Radioactive seed implantation for early stage prostate cancer can significantly impair a patient's quality of life, according to a new study by researchers at UCLA's Jonsson Cancer Center.
The findings, published in the March issue of the Journal of Urology, challenge the popular perception that prostate cancer patients who undergo radioactive seed implantation, called brachytherapy, experience better quality of life than patients who undergo radical prostatectomy, or surgery to remove the prostate gland.
Within three to 17 months after finishing treatment, patients in this retrospective study completed questionnaires about their emotional and social functions and physical strength and dexterity, as well as urinary, bowel and sexual functions.
Researchers compared quality of life in 48 prostate cancer patients who received seed implants, with or without external beam radiation, with quality of life in 74 patients who underwent surgery.
"Many physicians and patients assume that seed implantation will not have a significant impact on quality of life, but according to our study, that's not true. The effects of seed implantation on a patient's sexual, urinary and bowel function can be significant and patients need to be aware of this when they're considering treatment options," said Dr. Robert Reiter, co-author of the journal article, associate director of the Prostate Program Area at UCLA's Jonsson Cancer Center and an assistant professor of urology at the UCLA School of Medicine.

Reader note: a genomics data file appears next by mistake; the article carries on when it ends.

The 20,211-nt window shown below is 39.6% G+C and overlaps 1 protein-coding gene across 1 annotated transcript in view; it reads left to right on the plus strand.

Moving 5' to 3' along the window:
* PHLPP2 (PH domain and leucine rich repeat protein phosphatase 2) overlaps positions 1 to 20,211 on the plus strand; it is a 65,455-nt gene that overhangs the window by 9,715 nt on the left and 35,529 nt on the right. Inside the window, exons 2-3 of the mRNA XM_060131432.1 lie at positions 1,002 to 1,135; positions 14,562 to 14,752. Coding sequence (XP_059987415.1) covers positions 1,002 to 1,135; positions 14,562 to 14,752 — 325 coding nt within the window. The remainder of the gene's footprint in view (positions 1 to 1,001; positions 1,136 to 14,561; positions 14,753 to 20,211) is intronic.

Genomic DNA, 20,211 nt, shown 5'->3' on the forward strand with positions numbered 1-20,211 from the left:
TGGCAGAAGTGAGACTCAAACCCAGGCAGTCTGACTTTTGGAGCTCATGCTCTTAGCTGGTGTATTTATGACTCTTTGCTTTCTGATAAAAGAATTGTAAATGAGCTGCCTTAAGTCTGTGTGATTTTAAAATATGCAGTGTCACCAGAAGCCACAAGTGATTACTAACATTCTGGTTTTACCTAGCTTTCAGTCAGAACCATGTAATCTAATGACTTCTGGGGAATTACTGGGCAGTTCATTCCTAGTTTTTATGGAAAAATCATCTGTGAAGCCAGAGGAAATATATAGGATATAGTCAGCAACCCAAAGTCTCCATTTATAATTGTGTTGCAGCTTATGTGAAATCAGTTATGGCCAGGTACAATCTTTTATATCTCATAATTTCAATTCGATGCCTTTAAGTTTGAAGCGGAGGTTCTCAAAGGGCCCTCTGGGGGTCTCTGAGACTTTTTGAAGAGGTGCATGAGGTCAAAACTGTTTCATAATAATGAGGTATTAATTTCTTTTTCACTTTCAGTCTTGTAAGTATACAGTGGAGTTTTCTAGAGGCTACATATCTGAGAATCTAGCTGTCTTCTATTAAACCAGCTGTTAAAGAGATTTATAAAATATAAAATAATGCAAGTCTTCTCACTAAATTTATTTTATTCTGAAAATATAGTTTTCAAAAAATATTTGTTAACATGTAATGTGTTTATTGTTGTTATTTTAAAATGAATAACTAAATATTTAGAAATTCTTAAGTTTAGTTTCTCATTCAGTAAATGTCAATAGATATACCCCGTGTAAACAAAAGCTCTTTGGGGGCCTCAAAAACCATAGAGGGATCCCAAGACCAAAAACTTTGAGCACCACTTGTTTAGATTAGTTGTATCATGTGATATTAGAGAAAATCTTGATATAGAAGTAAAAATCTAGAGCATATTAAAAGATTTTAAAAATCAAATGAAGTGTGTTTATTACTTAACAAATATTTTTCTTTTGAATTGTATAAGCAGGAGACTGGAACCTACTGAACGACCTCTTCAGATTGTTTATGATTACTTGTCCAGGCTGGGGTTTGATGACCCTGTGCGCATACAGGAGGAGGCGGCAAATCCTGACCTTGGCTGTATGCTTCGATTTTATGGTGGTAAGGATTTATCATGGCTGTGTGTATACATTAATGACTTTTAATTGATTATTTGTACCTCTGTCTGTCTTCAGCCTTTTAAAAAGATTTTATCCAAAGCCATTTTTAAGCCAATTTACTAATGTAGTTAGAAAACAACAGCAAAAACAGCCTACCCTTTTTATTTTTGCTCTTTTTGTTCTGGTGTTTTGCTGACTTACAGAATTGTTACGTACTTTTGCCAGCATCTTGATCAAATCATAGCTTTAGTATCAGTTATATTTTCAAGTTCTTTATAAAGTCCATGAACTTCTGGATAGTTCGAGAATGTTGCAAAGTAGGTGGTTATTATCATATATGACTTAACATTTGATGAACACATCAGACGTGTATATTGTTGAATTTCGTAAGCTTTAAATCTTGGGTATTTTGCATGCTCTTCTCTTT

Although men in the seed implant and surgery groups experienced similar quality of life in terms of physical strength and dexterity and emotional and social functions, the researchers were surprised to find that, on average, patients who underwent seed implantation had significantly more problems with bowel and urinary functions, such as bleeding, diarrhea, burning, and urinating too frequently or too slowly, than men who had surgery.
"We also were surprised to see that patients in the seed implant groups experienced impotence at rates similar to patients in the surgery group," said Dr. Mark Litwin, co-author of the journal article, a researcher at UCLA's Jonsson Cancer Center and an assistant professor of Urology at the UCLA School of Medicine. "This finding contradicts previous suggestions that as many as 75 percent of patients who undergo seed implants maintain their potency after treatment. However, the earlier studies were based primarily on physicians' reports, whereas our study relied on patients' self-assessments."
On average, men in the surgery group experienced worse incontinence than those who received seed implants, although men in the seed implant groups reported frequent bouts of incontinence.
In addition to comparing prostate cancer patients who received seed implants with those who underwent surgery, the study for the first time compared quality of life in patients who received seed implants alone with those who received seed implants and external-beam radiation. For about 25 percent of patients with aggressive prostate cancer, external beam radiation is an important part of their treatment because seed implants alone cannot effectively curb their disease.
"Patients need to know that they are more likely to experience worse quality of life in all categories if they undergo seed implantation plus external beam radiation instead of seed implantation alone," Litwin said.
Quality of life has become an increasingly important issue in treatment selection because no single treatment option for prostate cancer has clearly demonstrated a survival advantage, Reiter said.
"The bottom line is that all prostate cancer treatments affect a patient's quality of life, and men need to discuss this fact openly and honestly with their physicians before they decide which particular treatment option is best for them," Reiter said.
UCLA researchers are planning future studies to further investigate quality of life in prostate cancer patients. - By Kambra McConnel
[Contact: Kambra McConnel, Kim Irwin]